Loss of languages at Belconnen High and End of Year
Thank you, Madam Speaker.
As we approach the end of 2020, I wish to take this opportunity to express my deep gratitude to the residents in my electorate of Ginninderra who in October asked me to return to this place to make sure that their voices are heard. I value every vote that was cast next to my name and once again pledge my service to the good people of Belconnen. I likewise thank all those who supported my election campaign in any way.
I also wish to thank my staff. Their hard work and dedication helped to carry me for the past four years, and I am pleased to have Sylvia, Joe and Brett back with me for the next four years.
Like many others, I am looking forward to the arrival of a new year with hope for new and better things. There are resolutions to be made, goals to be set, and achievements to pursue. My hope is that our hard work in the present will carry forward to the new year and give us a solid foundation for future growth.
Sadly, this won’t be happening for many Year 6 students at Hawker School. Hawker has a strong reputation in a number of curriculum areas, and this includes its French program, taught to students from kindergarten to Year 6 by a specialist teacher. Previously, students who wished to build on this strong foundation by continuing to learn French at high school could do so because the school to which they are assigned by the ACT Government offered instruction in both French and Indonesian. These language options also served students from Weetangera Primary School, who likewise study French, and Florey Primary School, where students learn Indonesian, creating a seamless educational pathway.
But no more, Madam Speaker. Both French and Indonesian have been dropped from the curriculum at Belconnen High School, essentially throwing up a roadblock to language learning for students from all three primary schools in the priority enrolment area.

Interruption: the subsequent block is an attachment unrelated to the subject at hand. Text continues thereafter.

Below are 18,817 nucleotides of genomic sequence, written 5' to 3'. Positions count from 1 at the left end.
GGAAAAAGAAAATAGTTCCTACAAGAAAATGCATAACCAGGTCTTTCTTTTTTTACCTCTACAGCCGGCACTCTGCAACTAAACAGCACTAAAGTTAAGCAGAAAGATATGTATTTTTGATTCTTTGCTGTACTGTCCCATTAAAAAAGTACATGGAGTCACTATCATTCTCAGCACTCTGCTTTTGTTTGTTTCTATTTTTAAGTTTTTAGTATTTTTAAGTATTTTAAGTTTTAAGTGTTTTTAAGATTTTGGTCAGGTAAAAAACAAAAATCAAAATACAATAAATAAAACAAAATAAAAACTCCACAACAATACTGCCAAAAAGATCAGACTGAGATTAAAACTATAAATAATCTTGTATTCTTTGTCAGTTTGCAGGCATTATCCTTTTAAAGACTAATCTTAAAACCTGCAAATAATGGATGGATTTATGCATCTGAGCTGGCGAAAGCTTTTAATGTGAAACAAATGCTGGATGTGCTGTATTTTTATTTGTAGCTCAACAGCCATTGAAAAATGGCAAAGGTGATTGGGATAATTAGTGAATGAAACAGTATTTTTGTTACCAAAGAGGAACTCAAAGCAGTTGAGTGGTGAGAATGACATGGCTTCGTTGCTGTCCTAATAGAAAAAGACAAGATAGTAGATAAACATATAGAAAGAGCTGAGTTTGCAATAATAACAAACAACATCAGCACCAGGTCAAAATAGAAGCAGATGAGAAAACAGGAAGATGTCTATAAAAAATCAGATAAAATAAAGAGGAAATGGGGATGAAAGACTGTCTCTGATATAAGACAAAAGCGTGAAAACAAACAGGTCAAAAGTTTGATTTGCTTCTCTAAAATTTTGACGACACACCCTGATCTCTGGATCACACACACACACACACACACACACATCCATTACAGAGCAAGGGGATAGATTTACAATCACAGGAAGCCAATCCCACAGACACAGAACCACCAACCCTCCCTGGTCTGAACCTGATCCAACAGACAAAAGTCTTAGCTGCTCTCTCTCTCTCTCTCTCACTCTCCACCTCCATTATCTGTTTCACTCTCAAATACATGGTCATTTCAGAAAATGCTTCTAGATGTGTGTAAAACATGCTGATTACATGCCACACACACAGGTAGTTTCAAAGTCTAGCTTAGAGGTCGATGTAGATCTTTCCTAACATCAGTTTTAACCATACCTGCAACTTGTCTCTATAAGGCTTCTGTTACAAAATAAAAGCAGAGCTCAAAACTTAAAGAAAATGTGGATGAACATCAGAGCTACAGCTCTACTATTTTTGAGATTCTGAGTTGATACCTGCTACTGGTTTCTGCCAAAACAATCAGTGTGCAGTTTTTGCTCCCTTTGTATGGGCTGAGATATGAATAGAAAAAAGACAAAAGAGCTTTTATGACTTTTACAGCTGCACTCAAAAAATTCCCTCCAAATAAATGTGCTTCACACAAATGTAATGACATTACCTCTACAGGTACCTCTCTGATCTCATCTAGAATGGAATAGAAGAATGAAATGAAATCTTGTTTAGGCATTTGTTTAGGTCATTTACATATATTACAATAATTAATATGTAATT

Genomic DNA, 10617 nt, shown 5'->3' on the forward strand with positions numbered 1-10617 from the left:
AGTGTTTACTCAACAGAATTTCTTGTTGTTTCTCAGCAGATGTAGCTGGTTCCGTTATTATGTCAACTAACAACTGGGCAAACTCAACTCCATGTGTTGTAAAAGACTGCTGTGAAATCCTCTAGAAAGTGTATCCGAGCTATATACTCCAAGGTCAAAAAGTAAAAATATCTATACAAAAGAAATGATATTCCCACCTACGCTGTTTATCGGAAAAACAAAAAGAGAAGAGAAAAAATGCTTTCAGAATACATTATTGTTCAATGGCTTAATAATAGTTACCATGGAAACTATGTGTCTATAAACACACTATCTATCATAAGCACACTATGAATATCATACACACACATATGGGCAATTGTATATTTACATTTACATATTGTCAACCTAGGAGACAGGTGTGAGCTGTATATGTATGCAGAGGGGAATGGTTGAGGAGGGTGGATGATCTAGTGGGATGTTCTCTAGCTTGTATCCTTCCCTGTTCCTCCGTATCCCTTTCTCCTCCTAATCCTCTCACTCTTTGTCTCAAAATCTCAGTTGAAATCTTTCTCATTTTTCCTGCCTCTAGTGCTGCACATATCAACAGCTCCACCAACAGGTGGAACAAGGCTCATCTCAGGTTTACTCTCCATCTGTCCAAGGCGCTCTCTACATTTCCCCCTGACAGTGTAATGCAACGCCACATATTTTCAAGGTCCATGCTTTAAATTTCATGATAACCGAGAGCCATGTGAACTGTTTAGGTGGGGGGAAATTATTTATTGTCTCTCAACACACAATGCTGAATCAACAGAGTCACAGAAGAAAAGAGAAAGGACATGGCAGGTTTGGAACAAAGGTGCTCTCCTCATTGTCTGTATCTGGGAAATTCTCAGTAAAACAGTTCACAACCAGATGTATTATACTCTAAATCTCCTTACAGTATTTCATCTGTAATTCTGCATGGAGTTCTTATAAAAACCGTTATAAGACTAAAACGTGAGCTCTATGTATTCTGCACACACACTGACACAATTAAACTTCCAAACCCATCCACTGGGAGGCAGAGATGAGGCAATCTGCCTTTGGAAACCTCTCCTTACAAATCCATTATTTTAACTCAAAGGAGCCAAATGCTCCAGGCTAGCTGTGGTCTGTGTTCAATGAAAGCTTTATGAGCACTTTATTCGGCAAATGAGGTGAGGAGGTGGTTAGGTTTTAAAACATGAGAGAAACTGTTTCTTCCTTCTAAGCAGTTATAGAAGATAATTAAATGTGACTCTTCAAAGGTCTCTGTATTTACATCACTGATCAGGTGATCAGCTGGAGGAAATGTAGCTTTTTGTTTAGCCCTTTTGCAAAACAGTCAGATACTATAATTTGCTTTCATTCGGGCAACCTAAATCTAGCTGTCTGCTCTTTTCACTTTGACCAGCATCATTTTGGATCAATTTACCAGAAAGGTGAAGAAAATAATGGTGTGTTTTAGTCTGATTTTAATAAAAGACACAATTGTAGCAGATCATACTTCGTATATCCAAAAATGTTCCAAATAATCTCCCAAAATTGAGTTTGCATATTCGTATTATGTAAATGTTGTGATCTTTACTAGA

This decision has caught families by surprise and disappointed many young learners. It also violates the ACT Government’s Curriculum Requirements in ACT Public Schools Policy, which mandates that all high schools in the territory must provide students in Years 7 and 8 at least 150 minutes of instruction each week in one or more of eight priority languages: French, German, Italian, Spanish, Indonesian, Japanese, Mandarin and/or Korean.
Madam Speaker, I wish to pause here to make it very clear that families are not opposed to the new curriculum that has replaced the teaching of French and Indonesian at Belconnen High. To the contrary, they speak highly of it. But they cannot understand why the introduction of new and welcomed teaching must mean the end of important other parts of the school’s offerings – ones that are actually mandated by government policy.
I take this opportunity, Madam Speaker, to raise the concerns of these families and call upon Minister Berry to fix this problem before the new school year begins. I would hope that she would care about this matter not just because she is the Minister for Education but also because she is meant to represent the Ginninderra Electorate too.
Thank you. And my very best wishes to all for a happy and safe holiday period!